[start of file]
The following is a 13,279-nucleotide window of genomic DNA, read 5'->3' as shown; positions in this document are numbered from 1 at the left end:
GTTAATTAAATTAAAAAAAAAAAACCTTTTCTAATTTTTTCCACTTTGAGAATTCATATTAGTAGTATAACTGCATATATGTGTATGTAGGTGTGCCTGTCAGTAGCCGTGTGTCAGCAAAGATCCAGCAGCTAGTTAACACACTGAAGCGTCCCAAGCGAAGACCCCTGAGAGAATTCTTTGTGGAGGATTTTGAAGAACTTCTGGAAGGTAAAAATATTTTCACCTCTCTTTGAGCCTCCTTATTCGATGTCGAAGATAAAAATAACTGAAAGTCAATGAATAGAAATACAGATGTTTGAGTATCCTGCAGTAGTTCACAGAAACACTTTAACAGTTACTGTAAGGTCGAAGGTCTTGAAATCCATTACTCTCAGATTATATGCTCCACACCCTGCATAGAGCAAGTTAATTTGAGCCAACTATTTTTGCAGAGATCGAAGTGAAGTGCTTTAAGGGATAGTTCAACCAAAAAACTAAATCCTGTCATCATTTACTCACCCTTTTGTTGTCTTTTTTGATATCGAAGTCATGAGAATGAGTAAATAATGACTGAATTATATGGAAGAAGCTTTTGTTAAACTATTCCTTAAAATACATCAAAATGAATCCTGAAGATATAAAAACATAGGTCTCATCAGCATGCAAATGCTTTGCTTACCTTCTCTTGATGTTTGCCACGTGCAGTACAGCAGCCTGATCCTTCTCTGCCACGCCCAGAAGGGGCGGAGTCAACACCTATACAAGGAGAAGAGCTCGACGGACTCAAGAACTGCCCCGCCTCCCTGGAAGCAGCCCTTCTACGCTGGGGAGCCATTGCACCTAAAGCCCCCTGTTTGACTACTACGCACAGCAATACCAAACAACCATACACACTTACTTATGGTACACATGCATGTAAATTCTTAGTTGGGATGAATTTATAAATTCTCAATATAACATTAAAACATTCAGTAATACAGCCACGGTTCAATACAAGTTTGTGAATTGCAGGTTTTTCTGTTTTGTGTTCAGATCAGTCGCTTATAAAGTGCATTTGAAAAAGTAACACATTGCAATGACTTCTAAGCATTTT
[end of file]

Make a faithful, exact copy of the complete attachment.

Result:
The following is a 13,279-nucleotide window of genomic DNA, read 5'->3' as shown; positions in this document are numbered from 1 at the left end:
GTTAATTAAATTAAAAAAAAAAAACCTTTTCTAATTTTTTCCACTTTGAGAATTCATATTAGTAGTATAACTGCATATATGTGTATGTAGGTGTGCCTGTCAGTAGCCGTGTGTCAGCAAAGATCCAGCAGCTAGTTAACACACTGAAGCGTCCCAAGCGAAGACCCCTGAGAGAATTCTTTGTGGAGGATTTTGAAGAACTTCTGGAAGGTAAAAATATTTTCACCTCTCTTTGAGCCTCCTTATTCGATGTCGAAGATAAAAATAACTGAAAGTCAATGAATAGAAATACAGATGTTTGAGTATCCTGCAGTAGTTCACAGAAACACTTTAACAGTTACTGTAAGGTCGAAGGTCTTGAAATCCATTACTCTCAGATTATATGCTCCACACCCTGCATAGAGCAAGTTAATTTGAGCCAACTATTTTTGCAGAGATCGAAGTGAAGTGCTTTAAGGGATAGTTCAACCAAAAAACTAAATCCTGTCATCATTTACTCACCCTTTTGTTGTCTTTTTTGATATCGAAGTCATGAGAATGAGTAAATAATGACTGAATTATATGGAAGAAGCTTTTGTTAAACTATTCCTTAAAATACATCAAAATGAATCCTGAAGATATAAAAACATAGGTCTCATCAGCATGCAAATGCTTTGCTTACCTTCTCTTGATGTTTGCCACGTGCAGTACAGCAGCCTGATCCTTCTCTGCCACGCCCAGAAGGGGCGGAGTCAACACCTATACAAGGAGAAGAGCTCGACGGACTCAAGAACTGCCCCGCCTCCCTGGAAGCAGCCCTTCTACGCTGGGGAGCCATTGCACCTAAAGCCCCCTGTTTGACTACTACGCACAGCAATACCAAACAACCATACACACTTACTTATGGTACACATGCATGTAAATTCTTAGTTGGGATGAATTTATAAATTCTCAATATAACATTAAAACATTCAGTAATACAGCCACGGTTCAATACAAGTTTGTGAATTGCAGGTTTTTCTGTTTTGTGTTCAGATCAGTCGCTTATAAAGTGCATTTGAAAAAGTAACACATTGCAATGACTTCTAAGCATTTT